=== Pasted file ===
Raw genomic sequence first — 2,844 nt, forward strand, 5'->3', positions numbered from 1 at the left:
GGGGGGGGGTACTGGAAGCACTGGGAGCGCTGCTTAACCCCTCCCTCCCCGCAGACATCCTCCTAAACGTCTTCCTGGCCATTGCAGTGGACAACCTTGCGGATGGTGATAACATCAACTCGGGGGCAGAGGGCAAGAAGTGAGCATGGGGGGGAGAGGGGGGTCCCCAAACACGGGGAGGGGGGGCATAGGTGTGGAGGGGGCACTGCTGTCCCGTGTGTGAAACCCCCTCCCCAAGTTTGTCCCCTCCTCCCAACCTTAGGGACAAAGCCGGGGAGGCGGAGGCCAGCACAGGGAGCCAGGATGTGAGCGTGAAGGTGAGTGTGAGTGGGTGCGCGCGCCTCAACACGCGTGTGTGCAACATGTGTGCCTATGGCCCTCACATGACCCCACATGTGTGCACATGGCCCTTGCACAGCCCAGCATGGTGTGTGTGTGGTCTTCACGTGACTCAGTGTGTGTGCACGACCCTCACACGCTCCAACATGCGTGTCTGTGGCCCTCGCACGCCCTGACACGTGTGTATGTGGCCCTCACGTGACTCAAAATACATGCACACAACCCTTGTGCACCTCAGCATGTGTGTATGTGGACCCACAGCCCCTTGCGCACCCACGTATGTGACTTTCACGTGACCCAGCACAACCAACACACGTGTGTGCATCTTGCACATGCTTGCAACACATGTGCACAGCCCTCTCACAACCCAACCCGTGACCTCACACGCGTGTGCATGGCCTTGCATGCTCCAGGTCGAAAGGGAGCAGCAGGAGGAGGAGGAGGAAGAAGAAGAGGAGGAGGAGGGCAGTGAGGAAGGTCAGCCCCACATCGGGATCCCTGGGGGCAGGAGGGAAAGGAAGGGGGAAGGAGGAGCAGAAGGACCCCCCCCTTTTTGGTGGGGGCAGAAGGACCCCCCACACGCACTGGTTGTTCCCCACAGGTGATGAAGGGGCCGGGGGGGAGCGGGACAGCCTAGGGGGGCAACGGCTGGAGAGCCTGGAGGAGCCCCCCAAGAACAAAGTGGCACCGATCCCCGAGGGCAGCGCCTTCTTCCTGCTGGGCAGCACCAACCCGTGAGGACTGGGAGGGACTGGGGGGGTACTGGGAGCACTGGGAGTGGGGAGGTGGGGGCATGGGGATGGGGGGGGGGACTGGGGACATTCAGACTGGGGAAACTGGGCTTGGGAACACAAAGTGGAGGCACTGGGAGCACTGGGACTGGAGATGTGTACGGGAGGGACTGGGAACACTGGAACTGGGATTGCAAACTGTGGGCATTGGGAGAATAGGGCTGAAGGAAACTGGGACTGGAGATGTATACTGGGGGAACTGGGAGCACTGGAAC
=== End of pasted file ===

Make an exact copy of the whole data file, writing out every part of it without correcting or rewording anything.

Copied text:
Raw genomic sequence first — 2,844 nt, forward strand, 5'->3', positions numbered from 1 at the left:
GGGGGGGGGTACTGGAAGCACTGGGAGCGCTGCTTAACCCCTCCCTCCCCGCAGACATCCTCCTAAACGTCTTCCTGGCCATTGCAGTGGACAACCTTGCGGATGGTGATAACATCAACTCGGGGGCAGAGGGCAAGAAGTGAGCATGGGGGGGAGAGGGGGGTCCCCAAACACGGGGAGGGGGGGCATAGGTGTGGAGGGGGCACTGCTGTCCCGTGTGTGAAACCCCCTCCCCAAGTTTGTCCCCTCCTCCCAACCTTAGGGACAAAGCCGGGGAGGCGGAGGCCAGCACAGGGAGCCAGGATGTGAGCGTGAAGGTGAGTGTGAGTGGGTGCGCGCGCCTCAACACGCGTGTGTGCAACATGTGTGCCTATGGCCCTCACATGACCCCACATGTGTGCACATGGCCCTTGCACAGCCCAGCATGGTGTGTGTGTGGTCTTCACGTGACTCAGTGTGTGTGCACGACCCTCACACGCTCCAACATGCGTGTCTGTGGCCCTCGCACGCCCTGACACGTGTGTATGTGGCCCTCACGTGACTCAAAATACATGCACACAACCCTTGTGCACCTCAGCATGTGTGTATGTGGACCCACAGCCCCTTGCGCACCCACGTATGTGACTTTCACGTGACCCAGCACAACCAACACACGTGTGTGCATCTTGCACATGCTTGCAACACATGTGCACAGCCCTCTCACAACCCAACCCGTGACCTCACACGCGTGTGCATGGCCTTGCATGCTCCAGGTCGAAAGGGAGCAGCAGGAGGAGGAGGAGGAAGAAGAAGAGGAGGAGGAGGGCAGTGAGGAAGGTCAGCCCCACATCGGGATCCCTGGGGGCAGGAGGGAAAGGAAGGGGGAAGGAGGAGCAGAAGGACCCCCCCCTTTTTGGTGGGGGCAGAAGGACCCCCCACACGCACTGGTTGTTCCCCACAGGTGATGAAGGGGCCGGGGGGGAGCGGGACAGCCTAGGGGGGCAACGGCTGGAGAGCCTGGAGGAGCCCCCCAAGAACAAAGTGGCACCGATCCCCGAGGGCAGCGCCTTCTTCCTGCTGGGCAGCACCAACCCGTGAGGACTGGGAGGGACTGGGGGGGTACTGGGAGCACTGGGAGTGGGGAGGTGGGGGCATGGGGATGGGGGGGGGGACTGGGGACATTCAGACTGGGGAAACTGGGCTTGGGAACACAAAGTGGAGGCACTGGGAGCACTGGGACTGGAGATGTGTACGGGAGGGACTGGGAACACTGGAACTGGGATTGCAAACTGTGGGCATTGGGAGAATAGGGCTGAAGGAAACTGGGACTGGAGATGTATACTGGGGGAACTGGGAGCACTGGAAC